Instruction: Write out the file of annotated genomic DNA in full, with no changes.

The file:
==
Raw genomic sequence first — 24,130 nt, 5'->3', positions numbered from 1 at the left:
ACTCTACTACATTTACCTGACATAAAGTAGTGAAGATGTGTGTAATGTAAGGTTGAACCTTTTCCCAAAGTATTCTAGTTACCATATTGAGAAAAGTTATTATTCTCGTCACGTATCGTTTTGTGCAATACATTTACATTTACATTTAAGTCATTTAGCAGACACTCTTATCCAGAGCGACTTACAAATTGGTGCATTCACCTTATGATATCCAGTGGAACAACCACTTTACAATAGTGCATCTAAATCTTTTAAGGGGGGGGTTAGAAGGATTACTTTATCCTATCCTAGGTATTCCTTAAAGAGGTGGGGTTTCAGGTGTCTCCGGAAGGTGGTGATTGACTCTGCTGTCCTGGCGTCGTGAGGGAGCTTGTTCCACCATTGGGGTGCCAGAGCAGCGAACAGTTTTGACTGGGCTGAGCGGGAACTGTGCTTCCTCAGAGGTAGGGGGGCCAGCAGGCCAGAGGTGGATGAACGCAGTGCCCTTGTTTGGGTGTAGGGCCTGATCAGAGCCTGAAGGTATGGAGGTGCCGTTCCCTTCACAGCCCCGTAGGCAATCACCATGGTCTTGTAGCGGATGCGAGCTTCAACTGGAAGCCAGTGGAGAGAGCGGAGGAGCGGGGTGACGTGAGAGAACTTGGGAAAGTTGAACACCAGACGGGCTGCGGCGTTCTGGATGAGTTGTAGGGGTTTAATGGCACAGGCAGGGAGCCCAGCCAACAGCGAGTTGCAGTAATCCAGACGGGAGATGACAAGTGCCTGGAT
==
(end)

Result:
Raw genomic sequence first — 24,130 nt, 5'->3', positions numbered from 1 at the left:
ACTCTACTACATTTACCTGACATAAAGTAGTGAAGATGTGTGTAATGTAAGGTTGAACCTTTTCCCAAAGTATTCTAGTTACCATATTGAGAAAAGTTATTATTCTCGTCACGTATCGTTTTGTGCAATACATTTACATTTACATTTAAGTCATTTAGCAGACACTCTTATCCAGAGCGACTTACAAATTGGTGCATTCACCTTATGATATCCAGTGGAACAACCACTTTACAATAGTGCATCTAAATCTTTTAAGGGGGGGGTTAGAAGGATTACTTTATCCTATCCTAGGTATTCCTTAAAGAGGTGGGGTTTCAGGTGTCTCCGGAAGGTGGTGATTGACTCTGCTGTCCTGGCGTCGTGAGGGAGCTTGTTCCACCATTGGGGTGCCAGAGCAGCGAACAGTTTTGACTGGGCTGAGCGGGAACTGTGCTTCCTCAGAGGTAGGGGGGCCAGCAGGCCAGAGGTGGATGAACGCAGTGCCCTTGTTTGGGTGTAGGGCCTGATCAGAGCCTGAAGGTATGGAGGTGCCGTTCCCTTCACAGCCCCGTAGGCAATCACCATGGTCTTGTAGCGGATGCGAGCTTCAACTGGAAGCCAGTGGAGAGAGCGGAGGAGCGGGGTGACGTGAGAGAACTTGGGAAAGTTGAACACCAGACGGGCTGCGGCGTTCTGGATGAGTTGTAGGGGTTTAATGGCACAGGCAGGGAGCCCAGCCAACAGCGAGTTGCAGTAATCCAGACGGGAGATGACAAGTGCCTGGAT